The amount of equity in mortgaged real estate increased by $1.5 trillion in 2020, an annual increase of 16.2%, according to the latest CoreLogic Equity Report. The average annual gain in equity was $26,300 per homeowner -- the largest average equity gain since the third quarter of 2013. The nationwide negative equity share for the fourth quarter of 2020 was 2.8% of all homes with a mortgage, the lowest share of homes with negative equity since CoreLogic started tracking this number in the third quarter of 2009.
The number of unique, active buyers in a market is a key signal for liquidity and one of six measures that Real Capital Analytics uses to calculate the RCA Capital Liquidity Scores. In the chart below we show 18 leading commercial real estate markets and the buyer count measure for Q4 2020 compared to the average and range of the past 10 years.
After deep rent cuts in some markets and notable growth in others, the affordability gap among the major California markets tightened in the past year. San Francisco usually claims the title of the most expensive apartment market in California by a very large margin. While the market still holds that rank, its lead has closed notably.
The National Multifamily Housing Council reports that 80.4% of households living in the country’s stock of professionally managed market-rate apartment properties have paid rent for March as of the 6th. The latest results are off by 4.1 percentage points from the 84.5% share of households making payments through March 6, 2020. These findings come from the National Multifamily Housing Council’s Rent Payment Tracker research, compiling information provided by five technology firms, including RealPage, Inc., for more than 11 million market-rate apartment units.
In December 2020, 5.8% of home mortgages were in some stage of delinquency (30 days or more past due, including those in foreclosure), a small decrease from November 2020, but a 2.1-percentage point increase from December 2019, according to the latest CoreLogic Loan Performance Insights Report. The share of mortgages that were 30 to 59 days past due – considered early-stage delinquencies – was 1.4% in December 2020, down sharply from a post-pandemic high of 4.2% in April 2020 and below the year ago rate of 1.8%. The share of mortgages 60 to 89 days past due was 0.5% in December 2020, down from 0.6% in December 2019 and down from 2.8% in May 2020.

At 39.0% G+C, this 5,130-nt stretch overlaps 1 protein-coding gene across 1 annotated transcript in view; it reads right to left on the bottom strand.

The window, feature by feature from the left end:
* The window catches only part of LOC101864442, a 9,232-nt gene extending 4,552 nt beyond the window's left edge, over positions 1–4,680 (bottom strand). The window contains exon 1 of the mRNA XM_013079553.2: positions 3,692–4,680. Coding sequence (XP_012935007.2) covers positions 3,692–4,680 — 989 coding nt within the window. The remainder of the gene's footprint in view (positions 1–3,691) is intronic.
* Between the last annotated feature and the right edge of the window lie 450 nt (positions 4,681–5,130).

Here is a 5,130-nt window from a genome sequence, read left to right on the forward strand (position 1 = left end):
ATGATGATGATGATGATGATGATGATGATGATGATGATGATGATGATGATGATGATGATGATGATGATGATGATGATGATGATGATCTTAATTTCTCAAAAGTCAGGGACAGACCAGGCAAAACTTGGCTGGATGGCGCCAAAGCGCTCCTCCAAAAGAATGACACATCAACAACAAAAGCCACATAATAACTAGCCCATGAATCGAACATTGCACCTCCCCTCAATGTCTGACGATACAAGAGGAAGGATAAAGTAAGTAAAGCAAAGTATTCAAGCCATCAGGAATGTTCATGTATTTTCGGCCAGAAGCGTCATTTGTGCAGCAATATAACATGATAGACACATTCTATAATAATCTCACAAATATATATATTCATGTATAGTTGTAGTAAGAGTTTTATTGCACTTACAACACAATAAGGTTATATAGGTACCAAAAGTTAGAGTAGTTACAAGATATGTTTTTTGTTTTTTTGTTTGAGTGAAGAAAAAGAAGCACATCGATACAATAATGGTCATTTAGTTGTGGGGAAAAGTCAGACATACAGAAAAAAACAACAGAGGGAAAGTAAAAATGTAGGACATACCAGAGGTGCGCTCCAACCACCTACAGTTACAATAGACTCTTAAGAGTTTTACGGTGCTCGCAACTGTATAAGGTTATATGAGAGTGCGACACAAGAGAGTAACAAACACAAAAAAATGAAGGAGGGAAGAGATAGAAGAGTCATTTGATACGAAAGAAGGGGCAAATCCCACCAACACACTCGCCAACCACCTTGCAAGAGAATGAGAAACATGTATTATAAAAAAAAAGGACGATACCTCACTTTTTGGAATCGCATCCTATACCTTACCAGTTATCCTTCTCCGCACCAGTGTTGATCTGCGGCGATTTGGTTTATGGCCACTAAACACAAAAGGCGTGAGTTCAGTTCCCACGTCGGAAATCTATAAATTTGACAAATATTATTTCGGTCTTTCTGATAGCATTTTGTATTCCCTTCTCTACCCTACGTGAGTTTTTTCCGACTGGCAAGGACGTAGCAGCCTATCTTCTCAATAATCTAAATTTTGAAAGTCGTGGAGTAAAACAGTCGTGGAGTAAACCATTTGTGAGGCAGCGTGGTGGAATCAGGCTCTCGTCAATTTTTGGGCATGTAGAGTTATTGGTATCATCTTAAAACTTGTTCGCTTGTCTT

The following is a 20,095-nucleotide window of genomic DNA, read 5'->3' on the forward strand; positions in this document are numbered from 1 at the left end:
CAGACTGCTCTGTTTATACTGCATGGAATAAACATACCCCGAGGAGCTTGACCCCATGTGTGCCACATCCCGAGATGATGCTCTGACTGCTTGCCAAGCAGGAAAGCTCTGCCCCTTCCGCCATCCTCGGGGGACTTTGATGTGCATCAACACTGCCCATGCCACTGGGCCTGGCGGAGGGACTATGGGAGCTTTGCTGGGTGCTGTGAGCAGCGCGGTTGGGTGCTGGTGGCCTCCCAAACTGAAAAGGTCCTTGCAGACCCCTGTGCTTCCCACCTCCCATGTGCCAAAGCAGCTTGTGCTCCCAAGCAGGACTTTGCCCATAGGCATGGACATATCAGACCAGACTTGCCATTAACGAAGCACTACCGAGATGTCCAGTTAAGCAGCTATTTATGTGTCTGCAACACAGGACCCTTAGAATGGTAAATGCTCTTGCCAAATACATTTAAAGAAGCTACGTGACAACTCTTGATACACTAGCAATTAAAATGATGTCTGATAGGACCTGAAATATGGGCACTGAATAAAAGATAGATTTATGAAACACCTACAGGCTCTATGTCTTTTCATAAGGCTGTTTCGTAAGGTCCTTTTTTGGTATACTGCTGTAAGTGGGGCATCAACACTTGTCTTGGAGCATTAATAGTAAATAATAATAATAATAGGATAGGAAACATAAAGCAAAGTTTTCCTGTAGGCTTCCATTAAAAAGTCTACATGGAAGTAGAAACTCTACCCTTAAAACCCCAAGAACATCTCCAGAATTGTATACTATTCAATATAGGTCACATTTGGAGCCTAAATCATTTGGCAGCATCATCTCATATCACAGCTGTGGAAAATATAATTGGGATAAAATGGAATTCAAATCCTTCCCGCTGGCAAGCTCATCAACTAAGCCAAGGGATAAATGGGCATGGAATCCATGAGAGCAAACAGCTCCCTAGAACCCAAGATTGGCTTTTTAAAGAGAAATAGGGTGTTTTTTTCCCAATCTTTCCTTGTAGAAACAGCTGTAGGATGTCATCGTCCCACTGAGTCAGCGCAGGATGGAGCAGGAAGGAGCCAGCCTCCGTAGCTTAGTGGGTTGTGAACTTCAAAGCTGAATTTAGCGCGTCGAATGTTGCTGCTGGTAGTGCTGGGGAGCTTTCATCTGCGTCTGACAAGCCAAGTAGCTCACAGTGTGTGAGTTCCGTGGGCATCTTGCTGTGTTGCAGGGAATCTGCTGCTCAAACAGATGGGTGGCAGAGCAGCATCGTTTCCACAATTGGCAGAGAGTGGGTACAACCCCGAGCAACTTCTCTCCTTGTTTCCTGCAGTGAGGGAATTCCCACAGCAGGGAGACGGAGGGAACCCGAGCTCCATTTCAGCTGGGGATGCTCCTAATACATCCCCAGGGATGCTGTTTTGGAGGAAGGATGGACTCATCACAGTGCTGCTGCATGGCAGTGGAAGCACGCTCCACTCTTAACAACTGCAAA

Commercial property market liquidity at the end of 2020 was below the levels from a year prior in 126 out of 155 markets worldwide, the latest update of the RCA Capital Liquidity Scores shows. The count of markets with scores falling on an annual basis was the highest since the end of 2009, during the Global Financial Crisis. However, there are signs of optimism.
Conventional apartment sales slowed amid the pandemic, but transactions surged in the last three months of 2020. Nearly $56.7 billion changed hands with roughly 2,300 conventional apartment properties transacted during 4th quarter 2020, according to Real Capital Analytics (RCA). That activity compares to $15.4 billion in transactions in 2nd quarter, following the onset of the pandemic. In 3rd quarter, RCA reported $26.3 billion in transactions.
Multifamily permits got quite a boost in January, surging to the highest level in nearly five years. Building permits for the construction of multifamily projects hit an annual level of 557,000 units in January 2021, according to the U.S. Census Bureau’s monthly building permits survey. That is the highest annual permitting level since June 2015 and represents a 28% increase from December’s annual rate. Compared to last year, multifamily permitting was up by 7.9%.
The top global investors acquired more commercial real estate in 2020 despite the challenges of the pandemic. There are clear signals in what they bought, however, that these investors are reacting to the uncertainty presented by the Covid-19 turmoil. Net purchases by property sector indicate that concerns about the office sector surfaced in 2020.
National home prices increased 10% year over year in January 2021, according to the latest CoreLogic Home Price Index (HPI®) Report. The January 2021 HPI gain was up from the January 2020 gain of 4.1% and was the highest year-over-year gain since November 2013. Low mortgage rates and low for-sale inventory drove the increase in home prices, however affordability constraints may work to slow home price growth later this year.
One of the major determining factors for multifamily performance is population and household change. 2020 appears to have brought about some dramatic shifts in population movement according to some early analyses such as one using LinkedIn data. Whether it was apartment demand results in suburban areas versus urban core, or the difference in demand between certain markets, signs of these shifts appear in the multifamily data.